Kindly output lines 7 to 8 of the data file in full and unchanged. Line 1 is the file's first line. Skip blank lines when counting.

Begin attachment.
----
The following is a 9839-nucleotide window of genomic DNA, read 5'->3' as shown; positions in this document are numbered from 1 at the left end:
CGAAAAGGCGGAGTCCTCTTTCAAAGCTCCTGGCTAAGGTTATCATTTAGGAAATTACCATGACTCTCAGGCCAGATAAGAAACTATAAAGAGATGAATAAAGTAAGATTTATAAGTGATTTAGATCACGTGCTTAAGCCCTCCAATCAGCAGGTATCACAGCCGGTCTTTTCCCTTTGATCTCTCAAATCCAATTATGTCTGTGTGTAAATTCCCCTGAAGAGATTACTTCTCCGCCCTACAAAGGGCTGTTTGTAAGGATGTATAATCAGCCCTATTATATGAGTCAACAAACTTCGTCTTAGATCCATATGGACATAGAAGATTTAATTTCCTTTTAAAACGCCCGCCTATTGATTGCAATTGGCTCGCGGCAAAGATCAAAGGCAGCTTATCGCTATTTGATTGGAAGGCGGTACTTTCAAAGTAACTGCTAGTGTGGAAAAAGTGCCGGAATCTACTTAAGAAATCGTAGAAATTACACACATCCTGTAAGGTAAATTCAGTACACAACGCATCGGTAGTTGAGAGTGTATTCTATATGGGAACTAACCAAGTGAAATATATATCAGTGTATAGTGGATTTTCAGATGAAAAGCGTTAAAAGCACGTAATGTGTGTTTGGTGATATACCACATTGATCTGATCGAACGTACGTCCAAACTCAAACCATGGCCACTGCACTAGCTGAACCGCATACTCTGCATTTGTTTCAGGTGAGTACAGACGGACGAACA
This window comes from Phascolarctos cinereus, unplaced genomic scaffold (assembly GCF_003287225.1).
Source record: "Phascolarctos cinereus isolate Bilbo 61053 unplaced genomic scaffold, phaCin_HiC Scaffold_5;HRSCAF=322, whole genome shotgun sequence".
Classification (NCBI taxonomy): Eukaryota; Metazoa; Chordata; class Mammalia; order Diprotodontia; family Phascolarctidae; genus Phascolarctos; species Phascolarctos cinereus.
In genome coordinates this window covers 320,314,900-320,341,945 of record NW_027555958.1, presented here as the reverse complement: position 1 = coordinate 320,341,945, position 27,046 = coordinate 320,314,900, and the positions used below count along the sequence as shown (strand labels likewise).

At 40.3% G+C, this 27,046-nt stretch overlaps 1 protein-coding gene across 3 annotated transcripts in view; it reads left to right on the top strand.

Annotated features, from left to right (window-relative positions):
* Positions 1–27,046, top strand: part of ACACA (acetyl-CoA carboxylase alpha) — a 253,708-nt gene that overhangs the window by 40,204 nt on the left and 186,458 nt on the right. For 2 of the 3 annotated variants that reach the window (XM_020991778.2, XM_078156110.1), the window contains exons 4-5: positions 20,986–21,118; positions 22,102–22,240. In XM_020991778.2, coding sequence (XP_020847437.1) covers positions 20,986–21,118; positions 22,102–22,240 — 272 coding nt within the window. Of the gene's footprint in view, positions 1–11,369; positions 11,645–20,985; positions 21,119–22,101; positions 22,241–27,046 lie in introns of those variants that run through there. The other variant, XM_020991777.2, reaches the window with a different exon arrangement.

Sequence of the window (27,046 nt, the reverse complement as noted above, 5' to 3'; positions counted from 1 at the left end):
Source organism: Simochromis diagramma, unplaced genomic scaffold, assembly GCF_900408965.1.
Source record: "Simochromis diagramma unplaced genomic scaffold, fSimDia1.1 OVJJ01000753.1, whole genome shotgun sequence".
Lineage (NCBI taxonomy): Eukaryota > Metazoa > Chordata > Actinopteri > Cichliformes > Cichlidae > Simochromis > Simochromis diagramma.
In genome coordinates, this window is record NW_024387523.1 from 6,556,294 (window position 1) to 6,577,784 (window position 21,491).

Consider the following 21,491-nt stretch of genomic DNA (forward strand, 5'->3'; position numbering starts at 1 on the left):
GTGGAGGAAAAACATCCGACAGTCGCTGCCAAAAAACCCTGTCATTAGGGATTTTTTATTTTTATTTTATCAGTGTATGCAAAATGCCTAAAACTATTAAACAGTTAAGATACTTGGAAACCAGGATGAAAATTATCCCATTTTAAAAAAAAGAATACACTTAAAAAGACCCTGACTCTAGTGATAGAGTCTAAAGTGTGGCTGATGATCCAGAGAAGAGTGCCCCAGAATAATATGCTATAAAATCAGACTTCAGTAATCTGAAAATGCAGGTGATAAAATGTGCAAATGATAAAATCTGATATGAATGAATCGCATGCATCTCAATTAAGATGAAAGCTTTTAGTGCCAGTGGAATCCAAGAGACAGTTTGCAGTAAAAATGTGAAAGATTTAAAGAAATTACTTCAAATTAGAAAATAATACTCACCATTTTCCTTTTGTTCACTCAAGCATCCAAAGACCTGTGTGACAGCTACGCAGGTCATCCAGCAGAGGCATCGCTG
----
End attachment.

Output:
At 40.3% G+C, this 27,046-nt stretch overlaps 1 protein-coding gene across 3 annotated transcripts in view; it reads left to right on the top strand.

Annotated features, from left to right (window-relative positions):